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From Tobi Bosede <ani.to...@gmail.com>
Subject Re: Standardization with Sparse Vectors
Date Thu, 11 Aug 2016 18:21:32 GMT
Can someone also provide input on why my code may not be working? Below, I
have pasted part of my previous reply which describes the issue I am having
here. I am really more perplexed about the first set of code (in bold). I
know why the second set of code doesn't work, it is just something I
initially tried.

>> Although I know this is not the best approach for something I plan to
put in
>> production, I have been trying to write a udf to turn the sparse vector
into
>> a dense one and apply the udf in withcolumn(). withColumn() complains
that
>> the data is a tuple. I think the issue might be the datatype parameter.
The
>> function returns a vector of doubles but there is no type that would be
>> adequate for this.
>>



*>> sparseToDense=udf(lambda data: float(DenseVector([data.toArray()])),>>
DoubleType())>>
denseTrainingRdf=trainingRdfAssemb.withColumn("denseFeatures",>>
sparseToDense("features"))*
>>
>> However the function works outside the udf, but I am unable to add an
>> arbitrary column to the data frame I started out working with.
*Thoughts?*
>>
>> denseFeatures=TrainingRdf.select("features").map(lambda data:
>> DenseVector([data.features.toArray()]))
>> denseTrainingRdf=trainingRdfAssemb.withColumn("denseFeatures",
>> denseFeatures)

On Thu, Aug 11, 2016 at 12:55 PM, Sean Owen <sowen@cloudera.com> wrote:

> I should be more clear, since the outcome of the discussion above was
> not that obvious actually.
>
> - I agree a change should be made to StandardScaler, and not
> VectorAssembler
> - However I do think withMean should still be false by default and be
> explicitly enabled
> - The 'offset' idea is orthogonal, and as Nick says may be problematic
> anyway a step or two down the line. I'm proposing just converting to
> dense vectors if asked to center (which is why it shouldn't be the
> default)
>
> Indeed to answer your question, that's how I had resolved this in user
> code earlier. It's the same thing you're suggesting here, to make a
> UDF that converts the vectors to dense vectors manually.
>
> I updated the JIRA accordingly, to suggest converting to DenseVector
> in StandardScaler if withMean is set explicitly to true. I think we
> should consider something like the 'offset' idea separately if at all.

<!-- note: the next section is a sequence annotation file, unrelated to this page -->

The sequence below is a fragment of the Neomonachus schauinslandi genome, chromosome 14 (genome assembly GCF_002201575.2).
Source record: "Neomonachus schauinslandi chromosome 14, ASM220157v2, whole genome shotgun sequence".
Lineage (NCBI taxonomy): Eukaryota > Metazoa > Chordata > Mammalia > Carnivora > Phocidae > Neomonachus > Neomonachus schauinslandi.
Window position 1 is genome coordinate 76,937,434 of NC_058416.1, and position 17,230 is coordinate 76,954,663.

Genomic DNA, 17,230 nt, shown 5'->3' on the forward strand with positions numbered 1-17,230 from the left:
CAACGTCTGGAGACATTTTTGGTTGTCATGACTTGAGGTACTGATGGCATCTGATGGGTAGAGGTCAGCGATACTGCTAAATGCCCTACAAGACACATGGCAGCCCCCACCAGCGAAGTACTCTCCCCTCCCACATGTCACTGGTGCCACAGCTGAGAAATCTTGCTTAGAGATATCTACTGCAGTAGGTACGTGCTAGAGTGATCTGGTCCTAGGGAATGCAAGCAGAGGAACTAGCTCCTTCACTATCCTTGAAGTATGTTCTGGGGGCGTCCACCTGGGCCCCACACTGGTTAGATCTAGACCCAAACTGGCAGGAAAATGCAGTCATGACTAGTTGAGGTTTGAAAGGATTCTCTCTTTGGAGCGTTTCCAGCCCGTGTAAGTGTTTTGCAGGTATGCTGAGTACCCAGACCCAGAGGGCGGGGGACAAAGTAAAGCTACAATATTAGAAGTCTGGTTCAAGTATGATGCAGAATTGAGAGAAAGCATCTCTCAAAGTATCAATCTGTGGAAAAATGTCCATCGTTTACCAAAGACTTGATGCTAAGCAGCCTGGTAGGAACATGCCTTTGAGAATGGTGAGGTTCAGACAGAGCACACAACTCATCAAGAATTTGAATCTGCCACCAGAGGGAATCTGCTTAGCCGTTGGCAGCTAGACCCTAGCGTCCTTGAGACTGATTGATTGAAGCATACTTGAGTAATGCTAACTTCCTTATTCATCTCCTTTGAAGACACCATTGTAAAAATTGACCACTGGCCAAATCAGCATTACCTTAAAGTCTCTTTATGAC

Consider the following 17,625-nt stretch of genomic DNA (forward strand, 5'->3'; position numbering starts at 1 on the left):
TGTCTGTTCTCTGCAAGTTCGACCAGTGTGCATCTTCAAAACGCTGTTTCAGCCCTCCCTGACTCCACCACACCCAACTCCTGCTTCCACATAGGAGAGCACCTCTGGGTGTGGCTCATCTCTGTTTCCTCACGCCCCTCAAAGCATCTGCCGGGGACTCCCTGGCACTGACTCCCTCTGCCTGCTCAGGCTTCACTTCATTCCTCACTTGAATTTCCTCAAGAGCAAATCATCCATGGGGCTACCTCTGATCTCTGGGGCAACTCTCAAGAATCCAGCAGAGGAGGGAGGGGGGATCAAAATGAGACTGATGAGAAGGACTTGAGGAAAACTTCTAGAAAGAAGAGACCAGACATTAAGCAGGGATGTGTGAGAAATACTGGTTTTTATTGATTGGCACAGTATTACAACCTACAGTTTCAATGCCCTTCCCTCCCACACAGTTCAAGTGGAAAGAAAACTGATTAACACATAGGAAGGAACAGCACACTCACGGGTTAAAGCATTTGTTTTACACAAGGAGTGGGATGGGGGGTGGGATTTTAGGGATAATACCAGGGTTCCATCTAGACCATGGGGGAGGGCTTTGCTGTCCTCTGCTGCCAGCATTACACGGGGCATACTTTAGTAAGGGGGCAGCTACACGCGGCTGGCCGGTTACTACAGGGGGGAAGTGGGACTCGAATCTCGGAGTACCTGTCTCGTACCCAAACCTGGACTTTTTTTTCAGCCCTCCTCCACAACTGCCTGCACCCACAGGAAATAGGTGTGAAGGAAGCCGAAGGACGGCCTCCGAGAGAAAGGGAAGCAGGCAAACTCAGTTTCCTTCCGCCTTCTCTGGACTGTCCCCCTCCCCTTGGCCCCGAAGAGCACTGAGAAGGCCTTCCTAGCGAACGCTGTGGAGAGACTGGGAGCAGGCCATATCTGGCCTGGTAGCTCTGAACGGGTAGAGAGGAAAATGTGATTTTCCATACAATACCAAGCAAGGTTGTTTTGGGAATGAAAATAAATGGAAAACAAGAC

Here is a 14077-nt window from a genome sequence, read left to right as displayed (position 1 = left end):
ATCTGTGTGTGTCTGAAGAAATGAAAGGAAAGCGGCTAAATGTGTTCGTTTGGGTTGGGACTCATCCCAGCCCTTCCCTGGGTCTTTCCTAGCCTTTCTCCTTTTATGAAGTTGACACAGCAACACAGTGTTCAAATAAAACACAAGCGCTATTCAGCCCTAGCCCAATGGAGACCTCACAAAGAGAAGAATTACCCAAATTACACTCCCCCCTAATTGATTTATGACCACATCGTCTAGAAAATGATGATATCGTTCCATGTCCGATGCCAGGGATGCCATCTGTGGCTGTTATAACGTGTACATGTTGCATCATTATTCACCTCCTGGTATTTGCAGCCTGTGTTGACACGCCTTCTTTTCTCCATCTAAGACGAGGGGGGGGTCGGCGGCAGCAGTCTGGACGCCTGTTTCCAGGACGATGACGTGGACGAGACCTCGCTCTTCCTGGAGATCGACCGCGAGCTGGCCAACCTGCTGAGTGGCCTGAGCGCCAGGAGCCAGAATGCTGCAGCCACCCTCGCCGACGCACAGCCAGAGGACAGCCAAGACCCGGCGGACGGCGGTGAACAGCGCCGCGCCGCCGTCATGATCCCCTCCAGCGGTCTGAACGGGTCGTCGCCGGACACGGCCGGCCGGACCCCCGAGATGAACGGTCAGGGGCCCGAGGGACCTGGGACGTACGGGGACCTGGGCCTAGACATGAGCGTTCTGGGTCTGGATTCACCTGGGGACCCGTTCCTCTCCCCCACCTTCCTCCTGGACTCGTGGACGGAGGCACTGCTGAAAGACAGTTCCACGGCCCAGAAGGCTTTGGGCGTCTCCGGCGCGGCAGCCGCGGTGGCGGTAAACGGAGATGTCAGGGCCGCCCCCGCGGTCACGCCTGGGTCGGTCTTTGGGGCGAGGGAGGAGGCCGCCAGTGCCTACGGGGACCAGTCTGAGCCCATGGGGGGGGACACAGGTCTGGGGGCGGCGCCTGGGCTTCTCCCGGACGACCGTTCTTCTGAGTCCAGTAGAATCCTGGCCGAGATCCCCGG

>
> On Thu, Aug 11, 2016 at 11:02 AM, Sean Owen <sowen@cloudera.com> wrote:
> > No, that doesn't describe the change being discussed, since you've
> > copied the discussion about adding an 'offset'. That's orthogonal.
> > You're also suggesting making withMean=True the default, which we
> > don't want. The point is that if this is *explicitly* requested, the
> > scaler shouldn't refuse to subtract the mean from a sparse vector, and
> > fail.
> >
> > On Wed, Aug 10, 2016 at 8:47 PM, Tobi Bosede <ani.tobib@gmail.com>
> wrote:
> >> Sean,
> >>
> >> I have created a jira; I hope you don't mind that I borrowed your
> >> explanation of "offset". https://issues.apache.org/
> jira/browse/SPARK-17001
> >>
> >> So what did you do to standardize your data, if you didn't use
> >> standardScaler? Did you write a udf to subtract mean and divide by
> standard
> >> deviation?
> >>
> >> Although I know this is not the best approach for something I plan to
> put in
> >> production, I have been trying to write a udf to turn the sparse vector
> into
> >> a dense one and apply the udf in withcolumn(). withColumn() complains
> that
> >> the data is a tuple. I think the issue might be the datatype parameter.
> The
> >> function returns a vector of doubles but there is no type that would be
> >> adequate for this.
> >>
> >> sparseToDense=udf(lambda data: float(DenseVector([data.toArray()])),
> >> DoubleType())
> >> denseTrainingRdf=trainingRdfAssemb.withColumn("denseFeatures",
> >> sparseToDense("features"))
> >>
> >> However the function works outside the udf, but I am unable to add an
> >> arbitrary column to the data frame I started out working with. Thoughts?
> >>
> >> denseFeatures=TrainingRdf.select("features").map(lambda data:
> >> DenseVector([data.features.toArray()]))
> >> denseTrainingRdf=trainingRdfAssemb.withColumn("denseFeatures",
> >> denseFeatures)
> >>
> >> Thanks,
> >> Tobi
> >>
> >>
> >> On Wed, Aug 10, 2016 at 1:01 PM, Nick Pentreath <
> nick.pentreath@gmail.com>
> >> wrote:
> >>>
> >>> Ah right, got it. As you say for storage it helps significantly, but
> for
> >>> operations I suspect it puts one back in a "dense-like" position.
> Still, for
> >>> online / mini-batch algorithms it may still be feasible I guess.
> >>> On Wed, 10 Aug 2016 at 19:50, Sean Owen <sowen@cloudera.com> wrote:
> >>>>
> >>>> All elements, I think. Imagine a sparse vector 1:3 3:7 which
> conceptually
> >>>> represents 0 3 0 7. Imagine it also has an offset stored which
> applies to
> >>>> all elements. If it is -2 then it now represents -2 1 -2 5, but this
> >>>> requires just one extra value to store. It only helps with storage of
> a
> >>>> shifted sparse vector; iterating still typically requires iterating
> all
> >>>> elements.
> >>>>
> >>>> Probably, where this would help, the caller can track this offset and
> >>>> even more efficiently apply this knowledge. I remember digging into
> this in
> >>>> how sparse covariance matrices are computed. It almost but not quite
> enabled
> >>>> an optimization.
> >>>>
> >>>>
> >>>> On Wed, Aug 10, 2016, 18:10 Nick Pentreath <nick.pentreath@gmail.com>